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I Love Typography

I Love Typography

Nineteenth Century Designers & Engravers of Type

“The truth of the terse but expressive ‘dead and forgotten’, comes home with peculiar force to the searcher after information about the individuals who have developed the art and craft of typefounding.”
– William E. Loy

The Industrial Revolution is often seen as a black hole in the history of typography. In that era the role of the punchcutter changed to that of a largely uncredited factory worker. Records of who worked on individual typefaces are sparse. Today it can seem as if there is practically no information left about the designers of the nineteenth century.


William E. Loy was a type vendor, printer, and writer. Loy was unhappy to see so little credit given to the designers of the types that he had spent decades using and selling. In 1896 he began work on a series of articles profiling type designers that appeared in The Inland Printer, the leading journal of the trade. Drawing on a lifetime of connections he obtained biographical information, photographs, and lists of designs to use in what he termed “sketches” about twenty-seven type designers. It was also his wish to include images of their work, but he was unable to do so for technical reasons.

Years in the business and use of firsthand sources make Loy a very credible source about the period, which spans the heyday of wood type and artistic printing. This credibility is so important because his articles identify the origins of important electrographic and pantographic techniques as well as the artistic printing movement (credited to use of John M. Wehrle’s Ornamented No. 1552, A.K.A. Ray Shaded). Loy’s biographies are brief but enlightening, examining the origins of nineteenth century American designers in England, Scotland and Germany and their subsequent immigration to the United States. The writing avoids speculation in favor of fact glazed with praise for the quality and importance of the type. Each sketch is brief, but packs a good deal of information by not dwelling on trivia.

Nineteenth Century Designers and Engravers of Type republishes Loy’s entire series of articles about America’s type designers. Editors Alastair M. Johnston and Stephen O. Saxe have furthered Loy’s work by using patent records to track down more typefaces not in Loy’s lists. Paired with the articles are images of over 800 typefaces by the designers reproduced from period specimen books. Annotations provide additional information and note typefaces not originally attributed by Loy.


In addition to Loy’s articles the introduction provides a biography of Loy and some of the letters he sent out to launch the project. Loy’s letters can be enjoyable reading, particularly when they turn to gossip about piracy by the Barnhart Bros. & Spindler foundry.  An appendix guides researchers in the process of finding type patents and lists the patents and specimens that contributed to this book.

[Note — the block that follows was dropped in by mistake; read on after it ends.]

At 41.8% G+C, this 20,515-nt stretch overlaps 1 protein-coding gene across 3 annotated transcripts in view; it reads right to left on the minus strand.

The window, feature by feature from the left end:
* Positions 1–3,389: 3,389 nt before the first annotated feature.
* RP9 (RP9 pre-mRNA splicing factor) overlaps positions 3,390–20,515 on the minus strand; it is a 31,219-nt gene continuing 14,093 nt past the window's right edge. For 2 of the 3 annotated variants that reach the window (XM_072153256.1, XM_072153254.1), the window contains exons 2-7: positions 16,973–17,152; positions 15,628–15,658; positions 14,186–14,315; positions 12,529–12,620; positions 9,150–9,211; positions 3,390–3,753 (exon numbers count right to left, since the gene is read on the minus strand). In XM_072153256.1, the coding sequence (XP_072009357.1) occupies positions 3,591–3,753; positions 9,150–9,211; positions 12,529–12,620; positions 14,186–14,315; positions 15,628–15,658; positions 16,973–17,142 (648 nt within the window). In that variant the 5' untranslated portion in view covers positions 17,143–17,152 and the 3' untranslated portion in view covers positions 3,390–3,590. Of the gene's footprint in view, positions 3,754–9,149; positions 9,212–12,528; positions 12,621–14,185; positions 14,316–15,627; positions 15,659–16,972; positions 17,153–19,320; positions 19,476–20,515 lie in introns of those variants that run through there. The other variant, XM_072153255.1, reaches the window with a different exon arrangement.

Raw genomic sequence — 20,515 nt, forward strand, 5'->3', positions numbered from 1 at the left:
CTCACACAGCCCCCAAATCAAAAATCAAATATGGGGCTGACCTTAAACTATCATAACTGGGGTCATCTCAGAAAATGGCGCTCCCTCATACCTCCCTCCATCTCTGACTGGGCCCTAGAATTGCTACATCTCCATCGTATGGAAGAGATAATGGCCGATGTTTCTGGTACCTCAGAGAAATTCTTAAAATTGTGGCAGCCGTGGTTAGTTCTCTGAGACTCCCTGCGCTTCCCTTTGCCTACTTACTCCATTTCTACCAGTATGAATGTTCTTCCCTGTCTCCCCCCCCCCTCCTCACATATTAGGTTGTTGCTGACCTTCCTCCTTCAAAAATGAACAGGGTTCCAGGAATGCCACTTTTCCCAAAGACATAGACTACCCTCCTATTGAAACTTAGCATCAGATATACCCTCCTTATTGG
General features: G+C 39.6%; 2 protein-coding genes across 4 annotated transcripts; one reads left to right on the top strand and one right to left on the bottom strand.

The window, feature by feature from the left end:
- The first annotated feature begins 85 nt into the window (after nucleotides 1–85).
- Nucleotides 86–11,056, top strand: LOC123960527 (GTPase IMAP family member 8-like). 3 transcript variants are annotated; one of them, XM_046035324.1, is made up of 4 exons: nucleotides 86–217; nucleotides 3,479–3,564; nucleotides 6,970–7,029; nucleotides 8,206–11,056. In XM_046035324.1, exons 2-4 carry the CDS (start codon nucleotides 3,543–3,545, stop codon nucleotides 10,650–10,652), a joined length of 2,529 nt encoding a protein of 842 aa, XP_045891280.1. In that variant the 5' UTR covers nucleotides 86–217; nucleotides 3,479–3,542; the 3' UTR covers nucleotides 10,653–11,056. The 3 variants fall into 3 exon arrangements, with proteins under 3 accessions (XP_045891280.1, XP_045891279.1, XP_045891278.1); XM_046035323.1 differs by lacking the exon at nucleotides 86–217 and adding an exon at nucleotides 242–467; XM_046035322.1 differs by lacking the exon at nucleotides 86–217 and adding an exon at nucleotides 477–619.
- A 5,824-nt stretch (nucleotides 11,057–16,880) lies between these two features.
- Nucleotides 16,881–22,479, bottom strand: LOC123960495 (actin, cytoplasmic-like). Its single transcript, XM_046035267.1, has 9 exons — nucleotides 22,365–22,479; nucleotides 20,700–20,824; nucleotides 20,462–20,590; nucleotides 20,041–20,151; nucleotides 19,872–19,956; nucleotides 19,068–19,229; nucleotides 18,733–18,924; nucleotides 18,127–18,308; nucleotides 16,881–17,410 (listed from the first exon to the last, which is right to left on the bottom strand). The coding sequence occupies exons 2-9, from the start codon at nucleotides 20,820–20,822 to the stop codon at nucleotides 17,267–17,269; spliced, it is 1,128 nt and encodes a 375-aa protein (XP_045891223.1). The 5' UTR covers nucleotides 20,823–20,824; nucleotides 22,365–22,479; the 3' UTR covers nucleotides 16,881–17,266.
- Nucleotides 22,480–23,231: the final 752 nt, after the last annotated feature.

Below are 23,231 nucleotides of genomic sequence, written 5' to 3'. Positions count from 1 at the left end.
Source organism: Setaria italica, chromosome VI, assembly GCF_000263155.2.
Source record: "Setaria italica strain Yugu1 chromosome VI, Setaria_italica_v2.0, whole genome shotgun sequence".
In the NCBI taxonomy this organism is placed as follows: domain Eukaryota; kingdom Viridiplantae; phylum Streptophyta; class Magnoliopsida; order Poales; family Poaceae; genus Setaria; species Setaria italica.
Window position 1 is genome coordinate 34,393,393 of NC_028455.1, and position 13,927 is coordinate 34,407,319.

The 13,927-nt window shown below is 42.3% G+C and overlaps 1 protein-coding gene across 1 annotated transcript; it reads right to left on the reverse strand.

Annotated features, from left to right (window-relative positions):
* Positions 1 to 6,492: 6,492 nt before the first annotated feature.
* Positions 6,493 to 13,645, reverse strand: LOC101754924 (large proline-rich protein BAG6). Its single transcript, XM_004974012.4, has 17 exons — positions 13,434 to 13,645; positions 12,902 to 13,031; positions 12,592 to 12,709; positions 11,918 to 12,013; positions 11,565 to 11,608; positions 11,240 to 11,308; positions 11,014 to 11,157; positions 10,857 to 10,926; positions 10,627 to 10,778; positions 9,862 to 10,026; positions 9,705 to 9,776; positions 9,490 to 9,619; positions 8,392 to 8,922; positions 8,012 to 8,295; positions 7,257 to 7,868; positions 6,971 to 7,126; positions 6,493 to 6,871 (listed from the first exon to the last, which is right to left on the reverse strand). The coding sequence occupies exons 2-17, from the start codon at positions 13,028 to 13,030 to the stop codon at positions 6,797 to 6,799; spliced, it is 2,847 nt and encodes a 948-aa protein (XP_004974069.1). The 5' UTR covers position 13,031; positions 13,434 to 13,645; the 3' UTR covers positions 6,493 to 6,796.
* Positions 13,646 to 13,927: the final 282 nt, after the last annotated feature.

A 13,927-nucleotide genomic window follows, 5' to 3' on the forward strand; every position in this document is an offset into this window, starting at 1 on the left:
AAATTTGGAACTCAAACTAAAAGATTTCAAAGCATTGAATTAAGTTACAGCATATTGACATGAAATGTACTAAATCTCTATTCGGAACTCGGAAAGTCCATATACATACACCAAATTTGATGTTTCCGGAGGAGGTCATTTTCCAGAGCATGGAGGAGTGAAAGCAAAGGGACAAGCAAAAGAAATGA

The importance of this book cannot be overestated. Nineteenth century typeface designers have too often been written off as hacks chasing novelty. Loy’s articles, published alongside specimens of the design, allow us to examine the quality and innovativeness of the type these men designed as well as how they appropriated and advanced each other’s ideas. Nineteenth Century American Designers and Engravers of Type belongs in every type aficionado’s library.

“Readers of The Inland Printer have undoubtedly felt under obligations to Mr. Loy for placing on the record the history of these men, and will appreciate the help he has been to the craft in searching out this information and presenting it to them in such a readable and careful manner.”
— Attributed to the Editor of The Inland Printer

Nineteenth Century Designers and Engravers of Type
By William E. Loy
Edited by Alastair M. Johnston and Stephen O. Saxe
$59.99 Published by Oak Knoll, ISBN 978-1-58456-261-0

Typeface designers covered in Nineteenth Century American Designers and Engravers of Type are: Charles H. Beeler, Jr., Henry Brehmer, David Bruce, George Bruce, William F. Capitain, John F. Cumming, Andrew Gilbert, John Graham, John E. Hanrahan, Julius Herriet, Julius Herriet, Jr., Charles E. Heyer, Herman Ihlenburg, William W. Jackson, Alexander Kay, Samuel S. Kilburn, George B. Lothian*, H.T. Lounsbury, Berne Nadall, William H. Page, Alexander Phemister, Edward C. Ruthven, Gustave F. Schroeder, Henry Schuenemann, Henry Starr*, Edwin Starr*, John M. Wehrle, James West, Nicholas J. Werner, Elihu White*, August Woerner
*Indicates a designer who receives only brief coverage in an article on early punchcutters.

James Puckett left a career in IT to study at the Corcoran College of Art and Design in Washington, DC, where he graduated with honors. While at the Corcoran he developed a passion for typography that resulted in a thesis on versatility in type design. The interest in type design sparked by his thesis led James to pursue commercial type design after graduation. James now resides in Manhattan where he designs type for release through his foundry, Dunwich Type Founders.